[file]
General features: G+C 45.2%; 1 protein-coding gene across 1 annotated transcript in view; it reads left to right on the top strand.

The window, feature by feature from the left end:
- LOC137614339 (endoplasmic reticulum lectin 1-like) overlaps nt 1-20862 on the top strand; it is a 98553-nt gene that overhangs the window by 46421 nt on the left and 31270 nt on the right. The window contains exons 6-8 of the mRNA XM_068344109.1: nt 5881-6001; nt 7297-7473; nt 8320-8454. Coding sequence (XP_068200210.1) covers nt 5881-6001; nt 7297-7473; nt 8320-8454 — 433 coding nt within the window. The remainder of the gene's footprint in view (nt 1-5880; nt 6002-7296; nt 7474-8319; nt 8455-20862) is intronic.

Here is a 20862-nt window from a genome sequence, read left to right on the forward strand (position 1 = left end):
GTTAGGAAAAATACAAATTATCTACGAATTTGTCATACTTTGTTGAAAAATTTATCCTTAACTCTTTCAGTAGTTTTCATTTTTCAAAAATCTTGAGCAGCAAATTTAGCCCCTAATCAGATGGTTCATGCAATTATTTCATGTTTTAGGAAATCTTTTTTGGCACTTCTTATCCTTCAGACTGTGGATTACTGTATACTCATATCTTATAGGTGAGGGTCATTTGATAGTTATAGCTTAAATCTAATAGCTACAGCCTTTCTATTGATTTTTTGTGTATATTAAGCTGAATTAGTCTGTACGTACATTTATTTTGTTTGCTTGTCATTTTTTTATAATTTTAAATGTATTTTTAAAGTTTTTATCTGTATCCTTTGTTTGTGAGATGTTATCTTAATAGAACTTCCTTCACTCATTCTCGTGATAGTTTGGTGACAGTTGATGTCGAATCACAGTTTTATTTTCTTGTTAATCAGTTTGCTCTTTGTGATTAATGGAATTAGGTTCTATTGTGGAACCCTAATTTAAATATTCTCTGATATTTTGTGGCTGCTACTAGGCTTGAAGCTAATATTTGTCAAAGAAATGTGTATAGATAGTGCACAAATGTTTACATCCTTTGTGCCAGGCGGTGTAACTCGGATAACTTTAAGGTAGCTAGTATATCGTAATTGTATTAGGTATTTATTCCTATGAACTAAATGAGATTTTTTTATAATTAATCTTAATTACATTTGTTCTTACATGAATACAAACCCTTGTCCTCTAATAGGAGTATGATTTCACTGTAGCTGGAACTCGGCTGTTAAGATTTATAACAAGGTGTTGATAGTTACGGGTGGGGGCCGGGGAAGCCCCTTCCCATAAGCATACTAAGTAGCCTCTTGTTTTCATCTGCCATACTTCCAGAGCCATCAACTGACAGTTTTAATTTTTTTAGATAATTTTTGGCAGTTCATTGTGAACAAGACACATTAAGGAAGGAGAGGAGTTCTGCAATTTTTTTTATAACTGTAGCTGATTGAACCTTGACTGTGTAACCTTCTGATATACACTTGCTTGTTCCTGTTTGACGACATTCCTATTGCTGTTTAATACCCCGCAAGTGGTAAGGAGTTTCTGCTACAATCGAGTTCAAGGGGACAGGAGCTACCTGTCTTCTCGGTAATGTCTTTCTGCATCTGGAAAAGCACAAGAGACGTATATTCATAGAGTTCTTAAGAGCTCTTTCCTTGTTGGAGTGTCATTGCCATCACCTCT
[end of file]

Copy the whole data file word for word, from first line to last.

General features: G+C 45.2%; 1 protein-coding gene across 1 annotated transcript in view; it reads left to right on the top strand.

The window, feature by feature from the left end:
- LOC137614339 (endoplasmic reticulum lectin 1-like) overlaps nt 1-20862 on the top strand; it is a 98553-nt gene that overhangs the window by 46421 nt on the left and 31270 nt on the right. The window contains exons 6-8 of the mRNA XM_068344109.1: nt 5881-6001; nt 7297-7473; nt 8320-8454. Coding sequence (XP_068200210.1) covers nt 5881-6001; nt 7297-7473; nt 8320-8454 — 433 coding nt within the window. The remainder of the gene's footprint in view (nt 1-5880; nt 6002-7296; nt 7474-8319; nt 8455-20862) is intronic.

Here is a 20862-nt window from a genome sequence, read left to right on the forward strand (position 1 = left end):
GTTAGGAAAAATACAAATTATCTACGAATTTGTCATACTTTGTTGAAAAATTTATCCTTAACTCTTTCAGTAGTTTTCATTTTTCAAAAATCTTGAGCAGCAAATTTAGCCCCTAATCAGATGGTTCATGCAATTATTTCATGTTTTAGGAAATCTTTTTTGGCACTTCTTATCCTTCAGACTGTGGATTACTGTATACTCATATCTTATAGGTGAGGGTCATTTGATAGTTATAGCTTAAATCTAATAGCTACAGCCTTTCTATTGATTTTTTGTGTATATTAAGCTGAATTAGTCTGTACGTACATTTATTTTGTTTGCTTGTCATTTTTTTATAATTTTAAATGTATTTTTAAAGTTTTTATCTGTATCCTTTGTTTGTGAGATGTTATCTTAATAGAACTTCCTTCACTCATTCTCGTGATAGTTTGGTGACAGTTGATGTCGAATCACAGTTTTATTTTCTTGTTAATCAGTTTGCTCTTTGTGATTAATGGAATTAGGTTCTATTGTGGAACCCTAATTTAAATATTCTCTGATATTTTGTGGCTGCTACTAGGCTTGAAGCTAATATTTGTCAAAGAAATGTGTATAGATAGTGCACAAATGTTTACATCCTTTGTGCCAGGCGGTGTAACTCGGATAACTTTAAGGTAGCTAGTATATCGTAATTGTATTAGGTATTTATTCCTATGAACTAAATGAGATTTTTTTATAATTAATCTTAATTACATTTGTTCTTACATGAATACAAACCCTTGTCCTCTAATAGGAGTATGATTTCACTGTAGCTGGAACTCGGCTGTTAAGATTTATAACAAGGTGTTGATAGTTACGGGTGGGGGCCGGGGAAGCCCCTTCCCATAAGCATACTAAGTAGCCTCTTGTTTTCATCTGCCATACTTCCAGAGCCATCAACTGACAGTTTTAATTTTTTTAGATAATTTTTGGCAGTTCATTGTGAACAAGACACATTAAGGAAGGAGAGGAGTTCTGCAATTTTTTTTATAACTGTAGCTGATTGAACCTTGACTGTGTAACCTTCTGATATACACTTGCTTGTTCCTGTTTGACGACATTCCTATTGCTGTTTAATACCCCGCAAGTGGTAAGGAGTTTCTGCTACAATCGAGTTCAAGGGGACAGGAGCTACCTGTCTTCTCGGTAATGTCTTTCTGCATCTGGAAAAGCACAAGAGACGTATATTCATAGAGTTCTTAAGAGCTCTTTCCTTGTTGGAGTGTCATTGCCATCACCTCT